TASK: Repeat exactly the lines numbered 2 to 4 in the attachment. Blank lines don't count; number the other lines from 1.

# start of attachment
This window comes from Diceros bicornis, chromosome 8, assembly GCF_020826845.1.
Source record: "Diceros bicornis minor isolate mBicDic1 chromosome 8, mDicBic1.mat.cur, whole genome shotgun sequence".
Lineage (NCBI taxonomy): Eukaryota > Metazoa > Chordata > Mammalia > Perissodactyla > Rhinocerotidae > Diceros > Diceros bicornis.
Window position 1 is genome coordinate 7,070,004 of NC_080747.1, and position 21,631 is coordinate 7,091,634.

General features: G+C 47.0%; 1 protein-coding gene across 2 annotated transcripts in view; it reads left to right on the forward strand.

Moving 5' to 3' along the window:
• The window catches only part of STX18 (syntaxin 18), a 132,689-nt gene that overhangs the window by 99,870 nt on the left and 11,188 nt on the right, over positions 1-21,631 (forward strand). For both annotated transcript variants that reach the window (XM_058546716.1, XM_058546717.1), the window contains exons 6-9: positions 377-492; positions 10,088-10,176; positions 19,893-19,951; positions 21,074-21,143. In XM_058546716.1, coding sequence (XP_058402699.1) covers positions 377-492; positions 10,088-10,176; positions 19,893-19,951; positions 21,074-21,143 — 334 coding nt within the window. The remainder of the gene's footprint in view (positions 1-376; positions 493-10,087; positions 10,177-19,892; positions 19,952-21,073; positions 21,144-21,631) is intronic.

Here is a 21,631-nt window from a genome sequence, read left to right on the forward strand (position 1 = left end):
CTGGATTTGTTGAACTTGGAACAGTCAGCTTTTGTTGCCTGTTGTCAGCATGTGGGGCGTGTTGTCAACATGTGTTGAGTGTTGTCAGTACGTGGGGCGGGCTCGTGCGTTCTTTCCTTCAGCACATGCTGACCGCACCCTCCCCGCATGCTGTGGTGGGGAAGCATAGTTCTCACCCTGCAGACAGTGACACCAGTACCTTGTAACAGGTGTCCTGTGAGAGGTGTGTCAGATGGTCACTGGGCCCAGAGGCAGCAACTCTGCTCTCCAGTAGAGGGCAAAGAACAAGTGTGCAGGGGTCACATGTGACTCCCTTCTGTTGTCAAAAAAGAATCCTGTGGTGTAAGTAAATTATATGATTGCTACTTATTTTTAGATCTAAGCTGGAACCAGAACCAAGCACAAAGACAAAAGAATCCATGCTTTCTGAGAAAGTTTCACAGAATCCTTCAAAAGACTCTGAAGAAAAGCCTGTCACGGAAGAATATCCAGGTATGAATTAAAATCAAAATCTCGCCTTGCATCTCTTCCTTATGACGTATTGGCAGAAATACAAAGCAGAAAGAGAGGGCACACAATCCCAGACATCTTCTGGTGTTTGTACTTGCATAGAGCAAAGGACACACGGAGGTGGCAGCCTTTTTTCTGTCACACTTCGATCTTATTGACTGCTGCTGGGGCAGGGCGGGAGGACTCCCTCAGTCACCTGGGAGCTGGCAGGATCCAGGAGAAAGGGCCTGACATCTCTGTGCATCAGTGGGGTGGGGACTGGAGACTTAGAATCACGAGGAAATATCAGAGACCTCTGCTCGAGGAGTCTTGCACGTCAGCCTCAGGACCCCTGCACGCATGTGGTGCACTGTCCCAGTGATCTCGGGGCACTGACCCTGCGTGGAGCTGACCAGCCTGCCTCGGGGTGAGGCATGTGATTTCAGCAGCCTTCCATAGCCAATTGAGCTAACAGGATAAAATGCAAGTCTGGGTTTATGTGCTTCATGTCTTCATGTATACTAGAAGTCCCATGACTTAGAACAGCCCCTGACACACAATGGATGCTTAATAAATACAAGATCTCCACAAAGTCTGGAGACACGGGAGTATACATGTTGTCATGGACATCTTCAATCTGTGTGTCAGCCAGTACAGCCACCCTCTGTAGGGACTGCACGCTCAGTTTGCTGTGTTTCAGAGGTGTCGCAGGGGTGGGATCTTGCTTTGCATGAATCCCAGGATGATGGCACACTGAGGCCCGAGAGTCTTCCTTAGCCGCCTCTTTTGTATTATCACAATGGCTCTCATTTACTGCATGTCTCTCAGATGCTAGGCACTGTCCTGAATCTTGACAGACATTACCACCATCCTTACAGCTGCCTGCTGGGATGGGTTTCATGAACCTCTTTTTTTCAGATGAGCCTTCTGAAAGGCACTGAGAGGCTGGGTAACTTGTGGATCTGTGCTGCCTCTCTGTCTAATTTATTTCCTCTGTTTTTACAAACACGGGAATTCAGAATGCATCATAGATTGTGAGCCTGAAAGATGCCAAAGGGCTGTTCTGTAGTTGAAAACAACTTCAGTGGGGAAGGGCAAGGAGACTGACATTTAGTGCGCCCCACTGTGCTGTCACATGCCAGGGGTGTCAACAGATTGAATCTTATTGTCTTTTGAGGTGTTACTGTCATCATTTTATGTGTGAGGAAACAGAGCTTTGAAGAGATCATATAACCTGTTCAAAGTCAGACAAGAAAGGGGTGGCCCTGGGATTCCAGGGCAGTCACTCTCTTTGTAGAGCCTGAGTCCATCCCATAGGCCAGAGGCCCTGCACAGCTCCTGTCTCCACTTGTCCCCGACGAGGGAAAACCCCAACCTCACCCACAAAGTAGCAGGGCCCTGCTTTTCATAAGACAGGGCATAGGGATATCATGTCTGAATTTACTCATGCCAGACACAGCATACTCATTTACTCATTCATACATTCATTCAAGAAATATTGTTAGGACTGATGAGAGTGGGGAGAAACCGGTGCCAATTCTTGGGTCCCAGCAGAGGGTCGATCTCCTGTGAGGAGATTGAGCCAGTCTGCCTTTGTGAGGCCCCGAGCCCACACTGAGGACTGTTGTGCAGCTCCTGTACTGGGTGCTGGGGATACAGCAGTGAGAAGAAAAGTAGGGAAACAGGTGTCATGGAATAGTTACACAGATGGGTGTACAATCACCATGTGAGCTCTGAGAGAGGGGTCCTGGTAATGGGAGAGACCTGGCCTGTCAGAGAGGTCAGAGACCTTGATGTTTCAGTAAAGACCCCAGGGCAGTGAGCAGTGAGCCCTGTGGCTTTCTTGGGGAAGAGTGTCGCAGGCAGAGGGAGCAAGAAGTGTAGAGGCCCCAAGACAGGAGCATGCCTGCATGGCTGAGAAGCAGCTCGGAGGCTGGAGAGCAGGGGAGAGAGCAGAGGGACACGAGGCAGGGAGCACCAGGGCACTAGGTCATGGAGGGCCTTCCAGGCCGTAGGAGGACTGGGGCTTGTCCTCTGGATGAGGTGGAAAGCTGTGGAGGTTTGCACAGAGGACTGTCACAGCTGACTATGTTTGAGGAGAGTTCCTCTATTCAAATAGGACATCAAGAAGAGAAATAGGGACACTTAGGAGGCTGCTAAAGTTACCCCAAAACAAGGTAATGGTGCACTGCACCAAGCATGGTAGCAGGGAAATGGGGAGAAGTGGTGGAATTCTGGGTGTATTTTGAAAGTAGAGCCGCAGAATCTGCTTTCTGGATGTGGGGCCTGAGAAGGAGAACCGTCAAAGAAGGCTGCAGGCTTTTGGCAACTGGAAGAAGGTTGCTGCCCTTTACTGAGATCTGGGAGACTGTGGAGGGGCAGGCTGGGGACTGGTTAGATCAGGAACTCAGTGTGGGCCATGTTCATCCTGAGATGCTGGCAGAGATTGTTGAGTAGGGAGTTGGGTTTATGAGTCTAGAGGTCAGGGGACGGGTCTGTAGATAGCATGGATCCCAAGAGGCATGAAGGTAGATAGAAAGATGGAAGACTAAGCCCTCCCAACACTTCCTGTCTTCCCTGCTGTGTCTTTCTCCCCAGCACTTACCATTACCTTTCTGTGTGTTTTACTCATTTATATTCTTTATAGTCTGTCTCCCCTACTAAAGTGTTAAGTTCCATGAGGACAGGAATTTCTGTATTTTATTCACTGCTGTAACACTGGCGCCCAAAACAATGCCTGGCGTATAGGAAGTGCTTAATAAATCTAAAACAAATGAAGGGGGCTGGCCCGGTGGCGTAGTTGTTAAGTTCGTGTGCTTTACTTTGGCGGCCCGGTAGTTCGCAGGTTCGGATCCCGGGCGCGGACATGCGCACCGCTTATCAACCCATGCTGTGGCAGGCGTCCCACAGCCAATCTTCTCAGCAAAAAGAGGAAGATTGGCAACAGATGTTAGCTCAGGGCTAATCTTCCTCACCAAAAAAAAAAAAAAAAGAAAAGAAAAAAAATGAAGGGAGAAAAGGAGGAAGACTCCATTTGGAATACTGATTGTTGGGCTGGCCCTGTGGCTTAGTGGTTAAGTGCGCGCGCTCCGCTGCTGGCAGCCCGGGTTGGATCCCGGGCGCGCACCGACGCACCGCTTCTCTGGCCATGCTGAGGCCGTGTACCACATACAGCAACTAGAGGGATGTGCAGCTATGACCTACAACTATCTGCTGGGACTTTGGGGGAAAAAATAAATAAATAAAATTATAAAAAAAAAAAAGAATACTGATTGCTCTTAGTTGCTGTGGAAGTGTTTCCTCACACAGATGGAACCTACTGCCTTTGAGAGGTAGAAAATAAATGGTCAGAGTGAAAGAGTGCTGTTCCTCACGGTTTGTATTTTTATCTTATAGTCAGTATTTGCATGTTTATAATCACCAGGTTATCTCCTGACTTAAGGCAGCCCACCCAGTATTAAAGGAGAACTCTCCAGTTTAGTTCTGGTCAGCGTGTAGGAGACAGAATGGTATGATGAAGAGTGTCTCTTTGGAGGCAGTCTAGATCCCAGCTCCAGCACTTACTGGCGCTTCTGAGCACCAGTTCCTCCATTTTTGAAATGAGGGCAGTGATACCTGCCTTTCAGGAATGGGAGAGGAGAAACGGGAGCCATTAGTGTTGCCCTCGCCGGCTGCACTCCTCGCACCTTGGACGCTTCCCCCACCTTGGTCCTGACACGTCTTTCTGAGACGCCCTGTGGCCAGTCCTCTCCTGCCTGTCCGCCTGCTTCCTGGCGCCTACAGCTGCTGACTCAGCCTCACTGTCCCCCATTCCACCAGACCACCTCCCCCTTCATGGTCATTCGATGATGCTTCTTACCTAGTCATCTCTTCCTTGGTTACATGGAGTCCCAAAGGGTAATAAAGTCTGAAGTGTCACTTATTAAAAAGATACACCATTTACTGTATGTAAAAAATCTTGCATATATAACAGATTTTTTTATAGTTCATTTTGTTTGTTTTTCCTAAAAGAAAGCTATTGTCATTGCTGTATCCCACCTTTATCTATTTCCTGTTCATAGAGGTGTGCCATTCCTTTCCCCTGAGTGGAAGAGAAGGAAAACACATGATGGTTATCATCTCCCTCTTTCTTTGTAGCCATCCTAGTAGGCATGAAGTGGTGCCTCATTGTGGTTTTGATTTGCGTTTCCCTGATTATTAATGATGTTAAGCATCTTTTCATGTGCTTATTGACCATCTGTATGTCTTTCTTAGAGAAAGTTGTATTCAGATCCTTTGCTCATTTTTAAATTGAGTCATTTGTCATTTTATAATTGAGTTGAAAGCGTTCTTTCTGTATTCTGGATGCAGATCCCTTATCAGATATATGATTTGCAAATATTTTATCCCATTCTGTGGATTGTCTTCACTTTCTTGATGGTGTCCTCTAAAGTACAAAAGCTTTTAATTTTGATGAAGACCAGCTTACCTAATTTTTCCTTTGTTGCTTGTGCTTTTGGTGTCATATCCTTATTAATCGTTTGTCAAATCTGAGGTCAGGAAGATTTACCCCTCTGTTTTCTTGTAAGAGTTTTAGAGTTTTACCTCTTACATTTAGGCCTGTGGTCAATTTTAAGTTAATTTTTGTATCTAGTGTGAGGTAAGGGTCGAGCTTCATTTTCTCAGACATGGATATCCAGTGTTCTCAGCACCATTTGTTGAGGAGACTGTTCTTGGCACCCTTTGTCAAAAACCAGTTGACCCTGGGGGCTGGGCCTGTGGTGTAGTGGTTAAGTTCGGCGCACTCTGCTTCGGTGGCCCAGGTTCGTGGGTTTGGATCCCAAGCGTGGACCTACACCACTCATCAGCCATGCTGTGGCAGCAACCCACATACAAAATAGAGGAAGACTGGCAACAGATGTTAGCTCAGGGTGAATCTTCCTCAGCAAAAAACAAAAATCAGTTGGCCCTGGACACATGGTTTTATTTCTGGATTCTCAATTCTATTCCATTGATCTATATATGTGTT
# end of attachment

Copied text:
Source record: "Diceros bicornis minor isolate mBicDic1 chromosome 8, mDicBic1.mat.cur, whole genome shotgun sequence".
Lineage (NCBI taxonomy): Eukaryota > Metazoa > Chordata > Mammalia > Perissodactyla > Rhinocerotidae > Diceros > Diceros bicornis.
Window position 1 is genome coordinate 7,070,004 of NC_080747.1, and position 21,631 is coordinate 7,091,634.